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State-run congregate living facilities for the mentally ill and disabled struggle to contain COVID

COVID-19 is preying on populations in congregate living situations where it’s difficult to socially distance. But what is the state doing about it?

SOUTHBURY, Conn. — Some state run residential facilities are feeling the deadly impact of COVID-19. On Wednesday we dug deep into the infection numbers for institutions that care for the developmentally disabled and mentally ill.

From the beginning, FOX61 has been committed to being a voice for the vulnerable. COVID-19 is preying on populations in congregate living situations where it’s difficult to socially distance. But what is the state doing about it?

In Middletown, the sprawling and somewhat ominous structures that make up Connecticut Valley Hospital and Whiting Forensics are fighting the virus. They are psychiatric hospitals that house the criminally mentally ill, some in restraint beds.

"I just really think because it’s a state run facility that we should be hearing the numbers," said Donna Denehy of Plainville. They are another vulnerable population to COVID-19. FOX61 got those numbers. 10 patients and 9 staff are infected at Connecticut Valley Hospital. 6 patients and 12 staff have tested positive at Whiting. In total, 16 patients and 29 staff are COVID-positive across the Department of Mental Health and Addiction Services Network of facilities.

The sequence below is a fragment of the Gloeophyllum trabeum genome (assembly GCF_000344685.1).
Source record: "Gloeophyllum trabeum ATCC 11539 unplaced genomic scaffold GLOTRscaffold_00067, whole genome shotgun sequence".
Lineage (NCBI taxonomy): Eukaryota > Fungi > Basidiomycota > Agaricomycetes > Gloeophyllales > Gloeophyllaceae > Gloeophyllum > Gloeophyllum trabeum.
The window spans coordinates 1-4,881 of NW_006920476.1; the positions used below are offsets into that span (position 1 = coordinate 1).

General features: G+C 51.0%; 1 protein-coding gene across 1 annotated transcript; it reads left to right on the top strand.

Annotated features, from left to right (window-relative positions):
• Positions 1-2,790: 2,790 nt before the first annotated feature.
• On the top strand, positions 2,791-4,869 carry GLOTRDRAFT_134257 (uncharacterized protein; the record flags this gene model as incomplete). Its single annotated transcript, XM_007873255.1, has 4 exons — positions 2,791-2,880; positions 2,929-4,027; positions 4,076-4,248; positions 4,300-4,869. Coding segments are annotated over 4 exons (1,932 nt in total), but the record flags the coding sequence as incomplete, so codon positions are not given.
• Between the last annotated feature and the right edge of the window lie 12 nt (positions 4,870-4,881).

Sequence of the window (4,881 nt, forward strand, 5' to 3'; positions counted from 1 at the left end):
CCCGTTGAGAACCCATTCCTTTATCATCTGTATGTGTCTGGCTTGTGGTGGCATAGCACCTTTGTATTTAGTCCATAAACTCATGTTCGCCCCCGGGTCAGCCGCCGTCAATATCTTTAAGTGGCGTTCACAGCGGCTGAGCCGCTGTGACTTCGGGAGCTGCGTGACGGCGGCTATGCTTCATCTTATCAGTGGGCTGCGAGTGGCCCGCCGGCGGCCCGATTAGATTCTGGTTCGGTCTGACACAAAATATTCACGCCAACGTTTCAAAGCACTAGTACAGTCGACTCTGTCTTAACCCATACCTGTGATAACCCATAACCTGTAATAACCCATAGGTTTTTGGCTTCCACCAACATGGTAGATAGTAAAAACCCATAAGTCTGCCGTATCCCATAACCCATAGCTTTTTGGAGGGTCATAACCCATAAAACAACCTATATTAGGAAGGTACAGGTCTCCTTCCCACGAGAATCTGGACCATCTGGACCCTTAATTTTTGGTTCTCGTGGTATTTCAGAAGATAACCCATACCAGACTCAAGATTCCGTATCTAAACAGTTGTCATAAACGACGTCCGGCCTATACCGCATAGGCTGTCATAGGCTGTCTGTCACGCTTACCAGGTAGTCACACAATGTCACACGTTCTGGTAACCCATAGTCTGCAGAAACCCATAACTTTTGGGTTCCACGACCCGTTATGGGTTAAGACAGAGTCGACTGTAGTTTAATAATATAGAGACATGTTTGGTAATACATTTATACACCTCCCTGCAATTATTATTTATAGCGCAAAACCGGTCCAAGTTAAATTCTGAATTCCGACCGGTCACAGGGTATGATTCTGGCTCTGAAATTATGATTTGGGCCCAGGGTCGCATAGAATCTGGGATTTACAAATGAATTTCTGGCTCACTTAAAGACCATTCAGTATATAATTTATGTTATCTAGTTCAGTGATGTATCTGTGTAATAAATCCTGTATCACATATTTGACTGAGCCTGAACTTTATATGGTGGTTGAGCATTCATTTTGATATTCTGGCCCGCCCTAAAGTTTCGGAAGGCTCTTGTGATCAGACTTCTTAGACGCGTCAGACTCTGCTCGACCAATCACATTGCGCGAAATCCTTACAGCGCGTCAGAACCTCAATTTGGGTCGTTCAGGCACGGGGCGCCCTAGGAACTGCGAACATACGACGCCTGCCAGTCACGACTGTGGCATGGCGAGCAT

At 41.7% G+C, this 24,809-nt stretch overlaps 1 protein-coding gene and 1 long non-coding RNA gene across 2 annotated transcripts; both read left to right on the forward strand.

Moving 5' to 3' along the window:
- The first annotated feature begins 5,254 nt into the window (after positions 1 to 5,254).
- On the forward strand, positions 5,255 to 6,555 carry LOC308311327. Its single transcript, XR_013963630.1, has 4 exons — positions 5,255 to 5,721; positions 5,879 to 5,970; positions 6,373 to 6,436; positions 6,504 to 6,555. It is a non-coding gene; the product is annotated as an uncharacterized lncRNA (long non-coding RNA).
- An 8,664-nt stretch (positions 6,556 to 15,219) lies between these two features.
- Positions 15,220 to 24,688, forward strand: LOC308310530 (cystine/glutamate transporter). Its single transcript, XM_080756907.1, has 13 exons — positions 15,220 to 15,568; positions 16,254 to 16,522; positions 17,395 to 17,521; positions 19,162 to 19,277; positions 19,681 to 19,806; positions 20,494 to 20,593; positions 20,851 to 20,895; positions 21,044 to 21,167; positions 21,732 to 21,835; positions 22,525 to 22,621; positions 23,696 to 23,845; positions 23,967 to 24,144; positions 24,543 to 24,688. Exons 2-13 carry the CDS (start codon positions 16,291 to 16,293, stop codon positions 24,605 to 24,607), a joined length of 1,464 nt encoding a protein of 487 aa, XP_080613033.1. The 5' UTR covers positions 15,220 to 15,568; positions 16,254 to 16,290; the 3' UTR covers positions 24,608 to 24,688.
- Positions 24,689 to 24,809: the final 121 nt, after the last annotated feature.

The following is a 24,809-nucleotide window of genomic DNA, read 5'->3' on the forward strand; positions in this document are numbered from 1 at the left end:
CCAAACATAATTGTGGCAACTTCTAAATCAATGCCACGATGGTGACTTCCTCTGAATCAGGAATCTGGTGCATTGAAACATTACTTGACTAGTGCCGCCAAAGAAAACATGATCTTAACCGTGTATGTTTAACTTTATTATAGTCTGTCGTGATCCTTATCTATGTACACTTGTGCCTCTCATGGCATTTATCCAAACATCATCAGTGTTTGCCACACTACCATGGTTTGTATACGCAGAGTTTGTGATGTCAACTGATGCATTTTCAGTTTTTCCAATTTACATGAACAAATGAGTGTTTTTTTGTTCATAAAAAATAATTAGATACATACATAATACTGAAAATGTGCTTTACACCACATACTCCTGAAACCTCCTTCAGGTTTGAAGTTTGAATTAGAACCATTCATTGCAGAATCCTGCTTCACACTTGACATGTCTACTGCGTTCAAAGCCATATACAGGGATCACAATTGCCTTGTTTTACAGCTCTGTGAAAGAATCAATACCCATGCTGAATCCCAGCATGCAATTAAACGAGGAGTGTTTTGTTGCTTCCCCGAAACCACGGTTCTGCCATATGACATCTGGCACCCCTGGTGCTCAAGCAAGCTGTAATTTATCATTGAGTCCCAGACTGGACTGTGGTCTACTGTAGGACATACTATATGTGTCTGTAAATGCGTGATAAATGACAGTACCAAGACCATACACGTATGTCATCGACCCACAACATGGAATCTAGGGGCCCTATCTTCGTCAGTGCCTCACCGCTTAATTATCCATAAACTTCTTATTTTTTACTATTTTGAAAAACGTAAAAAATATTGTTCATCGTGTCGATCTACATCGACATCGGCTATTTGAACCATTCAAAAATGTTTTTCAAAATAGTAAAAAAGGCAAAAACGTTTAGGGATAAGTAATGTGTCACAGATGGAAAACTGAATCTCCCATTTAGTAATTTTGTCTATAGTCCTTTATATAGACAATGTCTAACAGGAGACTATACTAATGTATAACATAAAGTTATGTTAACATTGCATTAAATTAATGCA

Miriam Delphin-Rittmon is the agency’s Commissoner and shared with FOX61 a few of the steps they are taking. "So for example rather than an entire unit having lunch or dinner all at once we are breaking them into smaller groups and staggering meal times."

DHMAS has logged one patient death at a different facility. They've also seen patient recoveries. "What in fact we have seen at both Whiting and CVH is a number of our patients who diagnosed as positive have recovered," said Commissioner Delphin-Rittmon.

35 miles away, the Southbury Training School in Southbury provides a less restrictive supportive home to hundreds of people with intellectual disabilities. "They are talking every day about the hospitals and the nursing homes, yet these state run facilities like Southbury Training School are excluded," said Donna Denehy. "People who are bedridden in there. So they are not mobile and they can’t get up and get around."

They are managed under the umbrella of the Department of Disability Services. Donna Denehy’s friend works there. She said there been a lack of transparency. "Any state run facility should be accountable just like the nursing homes are and how the hospitals are," she said.

The Department of Disability Services declined an interview. But they sent FOX61 at statement that read, in part, “DDS sends our deepest condolences to the family and everyone affected...Our highest priority is to keep the residents of STS and the staff healthy, while continuing to provide the highest quality of care possible in a safe environment during this extraordinarily difficult time.”

19 residents and 13 staff have COVID at the training school. Two members of their staff have died. "It is a bit of a frightening situation." DDS says they are working to stop the spread by converting three buildings to isolation centers. They are providing staff with protective equipment and giving them a health screening before entering resident homes.

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